Wall Street stunned over AMD’s blowout results due to cryptocurrency mining demand
Investors are mesmerized with AMD's impressive second quarter
as cryptocurrency mining demand drove the company's financial results above Wall Street's expectations. The chipmaker reported better-than-expected second-quarter earnings and guidance Tuesday. Its shares surged more than 10 percent in after-hours trading following the report and were up more than 9 percent in early regular trading Wednesday.
"AMD turned in a solid beat to our and consensus estimates as the company's new Ryzen desktop CPU ramped into production and GPU demand outstripped supply," Stifel analyst Kevin Cassidy wrote in a note to clients Wednesday. "While management wasn't specific on how much, the GPU revenue upside was driven by cryptocurrency applications."
AMD shares have rallied 102 percent through Tuesday in the previous 12 months compared with the S&P 500's 14 percent return. That performance ranks No. 4 in the entire S&P 500, according to FactSet. Cryptocurrency miners use graphics cards from AMD and Nvidia to "mine" new coins, which can then be sold or held for future appreciation. AMD traditionally has a better reputation for mining cryptocurrencies.
Ethereum cryptocurrency is up over 2,400 percent year-to-date through Wednesday, while Bitcoin is up about 160 percent this year, according to data from industry website CoinDesk. In June, AMD shares jumped after the company told CNBC that the dramatic rise in digital currency prices has driven demand for its graphics cards. At the time, major computer hardware retailers had sold out of AMD's recently launched RX 570 and RX 580 models. Digital currency mining was the key topic during AMD's earnings conference call with Wall Street Tuesday evening. Analysts asked company management three times for clarification on the magnitude and sustainability of cryptocurrency mining demand.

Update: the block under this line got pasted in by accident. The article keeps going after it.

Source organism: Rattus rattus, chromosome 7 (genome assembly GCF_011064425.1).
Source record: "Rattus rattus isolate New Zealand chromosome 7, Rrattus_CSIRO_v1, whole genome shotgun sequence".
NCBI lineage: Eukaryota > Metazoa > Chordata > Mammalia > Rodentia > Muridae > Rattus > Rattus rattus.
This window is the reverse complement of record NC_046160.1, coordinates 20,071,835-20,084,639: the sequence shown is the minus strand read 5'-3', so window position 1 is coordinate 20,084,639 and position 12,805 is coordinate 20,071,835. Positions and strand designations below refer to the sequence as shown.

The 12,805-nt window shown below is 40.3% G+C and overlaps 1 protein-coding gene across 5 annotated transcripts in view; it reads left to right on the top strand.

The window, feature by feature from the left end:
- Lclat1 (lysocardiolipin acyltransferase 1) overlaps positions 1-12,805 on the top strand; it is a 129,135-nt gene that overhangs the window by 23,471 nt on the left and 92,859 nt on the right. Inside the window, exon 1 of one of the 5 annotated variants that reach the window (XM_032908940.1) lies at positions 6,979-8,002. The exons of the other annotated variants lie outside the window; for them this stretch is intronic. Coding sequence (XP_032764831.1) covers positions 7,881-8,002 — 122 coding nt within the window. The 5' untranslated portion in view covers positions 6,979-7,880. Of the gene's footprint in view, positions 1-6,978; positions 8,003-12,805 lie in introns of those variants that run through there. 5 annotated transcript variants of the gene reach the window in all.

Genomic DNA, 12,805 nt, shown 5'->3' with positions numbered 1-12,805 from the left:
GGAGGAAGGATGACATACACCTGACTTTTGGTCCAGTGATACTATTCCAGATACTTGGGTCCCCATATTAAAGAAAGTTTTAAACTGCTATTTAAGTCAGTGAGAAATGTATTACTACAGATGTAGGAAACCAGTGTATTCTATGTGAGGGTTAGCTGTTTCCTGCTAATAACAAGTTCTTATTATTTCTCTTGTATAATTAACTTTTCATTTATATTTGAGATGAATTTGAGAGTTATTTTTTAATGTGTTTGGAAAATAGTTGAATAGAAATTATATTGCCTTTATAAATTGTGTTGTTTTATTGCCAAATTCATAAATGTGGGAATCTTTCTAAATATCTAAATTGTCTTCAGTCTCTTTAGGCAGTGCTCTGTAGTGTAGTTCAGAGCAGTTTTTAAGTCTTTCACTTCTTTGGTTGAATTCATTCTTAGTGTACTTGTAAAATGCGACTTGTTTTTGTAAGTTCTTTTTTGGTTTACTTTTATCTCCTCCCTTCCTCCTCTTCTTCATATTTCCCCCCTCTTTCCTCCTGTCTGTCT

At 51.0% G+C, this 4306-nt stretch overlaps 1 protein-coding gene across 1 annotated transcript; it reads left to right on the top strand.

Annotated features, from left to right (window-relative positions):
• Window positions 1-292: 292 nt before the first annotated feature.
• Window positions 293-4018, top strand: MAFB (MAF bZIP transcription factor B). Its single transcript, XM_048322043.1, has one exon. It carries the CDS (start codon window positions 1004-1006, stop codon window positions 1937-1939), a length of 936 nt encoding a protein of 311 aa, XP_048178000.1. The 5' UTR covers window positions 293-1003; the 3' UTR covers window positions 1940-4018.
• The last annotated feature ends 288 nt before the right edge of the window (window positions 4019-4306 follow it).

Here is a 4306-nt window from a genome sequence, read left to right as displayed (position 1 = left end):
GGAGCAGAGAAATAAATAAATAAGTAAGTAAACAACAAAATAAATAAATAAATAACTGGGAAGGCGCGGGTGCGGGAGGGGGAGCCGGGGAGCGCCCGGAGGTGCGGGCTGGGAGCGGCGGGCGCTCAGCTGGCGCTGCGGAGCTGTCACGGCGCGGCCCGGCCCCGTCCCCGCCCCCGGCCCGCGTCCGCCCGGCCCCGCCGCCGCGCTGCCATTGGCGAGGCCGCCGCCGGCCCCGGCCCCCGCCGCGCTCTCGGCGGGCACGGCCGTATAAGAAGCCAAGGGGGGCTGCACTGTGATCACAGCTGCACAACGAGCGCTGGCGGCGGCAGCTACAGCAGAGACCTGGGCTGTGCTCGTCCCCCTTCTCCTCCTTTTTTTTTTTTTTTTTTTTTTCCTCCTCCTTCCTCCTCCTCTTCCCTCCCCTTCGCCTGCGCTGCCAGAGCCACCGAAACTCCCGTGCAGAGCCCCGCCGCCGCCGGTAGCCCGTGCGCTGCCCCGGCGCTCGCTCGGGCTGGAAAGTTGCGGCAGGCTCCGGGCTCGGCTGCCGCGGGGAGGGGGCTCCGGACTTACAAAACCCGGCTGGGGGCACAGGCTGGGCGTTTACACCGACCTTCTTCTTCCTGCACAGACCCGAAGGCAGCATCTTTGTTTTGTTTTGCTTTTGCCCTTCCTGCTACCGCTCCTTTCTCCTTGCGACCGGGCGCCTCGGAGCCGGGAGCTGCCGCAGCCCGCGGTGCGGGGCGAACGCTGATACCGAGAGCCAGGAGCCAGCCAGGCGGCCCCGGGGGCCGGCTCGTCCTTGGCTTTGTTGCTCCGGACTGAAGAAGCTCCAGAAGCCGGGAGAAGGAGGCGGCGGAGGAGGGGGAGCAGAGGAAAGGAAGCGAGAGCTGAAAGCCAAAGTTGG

One analyst noted the company is working to mitigate future downside risk and is not incorporating continued digital currency mining outperformance in its guidance. "Crypto mining helped stimulate demand for AMD GPUs in Q2, which we think could translate to a risk should cryptocurrency values decline, AMD is working to manage the crypto risk by targeting supply to the core GPU gaming market, and working with some of its AIB [add in board] partners to offer specific feature sets to segment the market between gaming & mining," Jefferies analyst Mark Lipacis wrote Wednesday. "AMD is not including upside from mining in its outlook."
Lipacis reiterated his buy rating on the company and raised his price target to $19 from $16, representing 35 percent upside from Tuesday's close. To be sure, some analysts are still skeptical on AMD after its big run. "We were surprised at the aftermarket reaction for the stock," Morgan Stanley analyst Joseph Moore wrote Wednesday. "We continue to be somewhat cynical on the long term intrinsic value of the stock, despite being excited about Zen and maintaining numbers that are above the Street. As street numbers start to catch up, absolute valuation levels are going to matter more." Moore reiterated his equal-weight rating and $11 price target for AMD shares.
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